At least 50% of the people I've taught with have been bad teachers.
It wasn't something I noticed right away. Your first few years teaching, you're too busy to notice. But once I knew what I was doing, I was able to recognize those who did not. And once I started noticing, it became very hard to stop. Bad teachers are typically vocal, often brag about their class without being asked, and are a major reason our educational system is failing. Bad teachers often have these things in common: they're unkempt, they're terrible listeners, they believe they are the center of the classroom, and they are not active in their field.
Why I got into teaching was a blend of the summers off and my love of books. I thought it would be good to be interacting with literature on a daily basis, and I could have the summers to write. That has always been, and is still, my goal. I like high school kids, and interacting with them, so it was a good fit in a lot of ways. I chose the subject of English because I love the written word. Words, grammar, sentence structure, all of it is interesting to me. So, whenever a student or colleague would ask why I wanted to be a teacher, I gave some variation of that answer. When I did, often something odd would happen that may go like this:
"I got in to teaching for my love of books, and so I could have the summers off to write," I'd share.
Another English teacher would say, "I love reading, too."
"Cool," I'd respond. "Have you read anything good recently?"
Most of the time, maybe 80%, I'd be told, "Oh, I don't have time to read."
"What?" I'd reply, "really?"
They'd say this as a very natural thing, like they do not have the time to do a thing they love. A thing they teach. It's much worse with writing. I've been actively working on something since 2004. I can only remember two other teachers that have been doing the same. When you get into other subjects, it gets much worse. The exception seems to be art, music, and (maybe) gym. Art and music teachers are often creating things, or active in their fields, which makes their classes some of the best. People will say they're fun because they're easy grades and electives, but I'd argue that it's because a passion naturally comes from a teacher that is active in his or her field.
Unfortunately, it is not uncommon for a student to go to a class where their history teacher hasn't delved into history since college, their science teacher hasn't done an experiment since the lab, their math teacher hasn't been active except Sudoku, and their English teacher hasn't read a book.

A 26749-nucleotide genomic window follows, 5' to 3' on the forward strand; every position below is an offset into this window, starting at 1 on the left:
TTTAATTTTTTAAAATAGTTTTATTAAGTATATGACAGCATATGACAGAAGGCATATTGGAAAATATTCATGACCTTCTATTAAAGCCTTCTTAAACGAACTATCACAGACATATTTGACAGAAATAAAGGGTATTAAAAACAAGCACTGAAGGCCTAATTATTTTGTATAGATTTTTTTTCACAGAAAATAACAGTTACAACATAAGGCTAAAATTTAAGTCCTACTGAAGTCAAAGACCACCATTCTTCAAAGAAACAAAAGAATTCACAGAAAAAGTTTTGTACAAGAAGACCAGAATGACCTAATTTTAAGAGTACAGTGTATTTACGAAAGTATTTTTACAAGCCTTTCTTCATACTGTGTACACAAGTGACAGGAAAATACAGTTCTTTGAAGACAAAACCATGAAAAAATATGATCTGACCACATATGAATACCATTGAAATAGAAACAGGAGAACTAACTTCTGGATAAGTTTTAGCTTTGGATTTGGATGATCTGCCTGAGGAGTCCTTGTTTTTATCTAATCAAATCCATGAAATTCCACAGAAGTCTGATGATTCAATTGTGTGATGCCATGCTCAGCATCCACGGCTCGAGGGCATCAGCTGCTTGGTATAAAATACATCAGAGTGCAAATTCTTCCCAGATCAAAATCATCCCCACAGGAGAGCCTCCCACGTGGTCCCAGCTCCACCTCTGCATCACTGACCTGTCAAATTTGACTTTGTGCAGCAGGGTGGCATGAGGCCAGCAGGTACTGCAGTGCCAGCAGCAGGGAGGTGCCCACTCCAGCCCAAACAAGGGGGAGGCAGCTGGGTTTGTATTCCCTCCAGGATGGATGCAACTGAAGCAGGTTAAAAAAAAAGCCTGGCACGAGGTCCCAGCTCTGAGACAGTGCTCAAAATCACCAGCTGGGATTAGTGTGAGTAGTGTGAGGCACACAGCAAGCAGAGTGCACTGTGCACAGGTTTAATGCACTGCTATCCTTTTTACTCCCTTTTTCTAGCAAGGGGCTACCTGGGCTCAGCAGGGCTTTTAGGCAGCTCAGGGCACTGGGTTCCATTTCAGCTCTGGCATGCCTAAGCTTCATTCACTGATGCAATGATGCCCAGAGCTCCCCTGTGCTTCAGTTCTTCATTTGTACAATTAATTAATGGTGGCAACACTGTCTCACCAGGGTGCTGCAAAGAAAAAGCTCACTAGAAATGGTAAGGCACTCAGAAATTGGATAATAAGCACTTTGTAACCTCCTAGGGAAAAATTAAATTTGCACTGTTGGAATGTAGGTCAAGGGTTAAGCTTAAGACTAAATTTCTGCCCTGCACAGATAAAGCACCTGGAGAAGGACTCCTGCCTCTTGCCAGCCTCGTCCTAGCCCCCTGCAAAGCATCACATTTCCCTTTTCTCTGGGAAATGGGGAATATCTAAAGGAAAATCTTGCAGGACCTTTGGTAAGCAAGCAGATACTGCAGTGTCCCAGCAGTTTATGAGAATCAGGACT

No wonder their classes suck.
A bigger problem comes because these teachers think they're experts because they took 30 hours of college credits, but they haven't had any accomplishments or experience in their actual field.
Here are a few examples:
- I've taught with gym teachers so fat and out of shape that they couldn't run a mile, yet that person was giving grades for gym classes.
- I was in a planning seminar with an English teacher, working in the summer on curriculum; this teacher was doing other work instead of paying attention. When it came time to share, she raised her hand and said, "I don't really like to plan. Rather, I find inspiration on my way to work and it really motivates my students." This teacher was serious and thought she was one of the best in the district.
- One teacher was ten minutes late for every class, walked in and passed out worksheets, sat on the computer for the rest of class working on her side business, and gave her students (60-75%) failing grades.
- One teacher gave all of her special ed students A's on their papers. One was supposed to be a critical analysis of The Great Gatsby. Her student wrote, "I really liked the book." The teacher put an A on the paper, and posted it on the classroom wall.
- One teacher handed out a worksheet of literary terms. The teacher mispronounced the word, gave an errant example, and then proceeded to give the students E's, when they did it 'wrong'.
- I worked with one teacher that wouldn't ever meet to plan class, but had no problem walking in late and 'teaching' the subject.
- Another teacher would simply read aloud from a book, every single day, and when the chapter was over go over the worksheets with students.
I could go on.
Two entries from now is one on heath and wellness, but the teaching staffs in many bad schools are some of the unhappiest people I've ever met. Very few look alive, and even fewer are healthy. These people should not be molding the youth.
Teachers need to be actively pursuing their craft. This could be listening to Podcasts, reading books/blogs, making art, working out / playing sports, writing, researching, taking classes. If we're not getting better, we're getting passed up. If this is you and you feel overworked, underpaid, or uninspired about it, do something else. What? Be like Dan.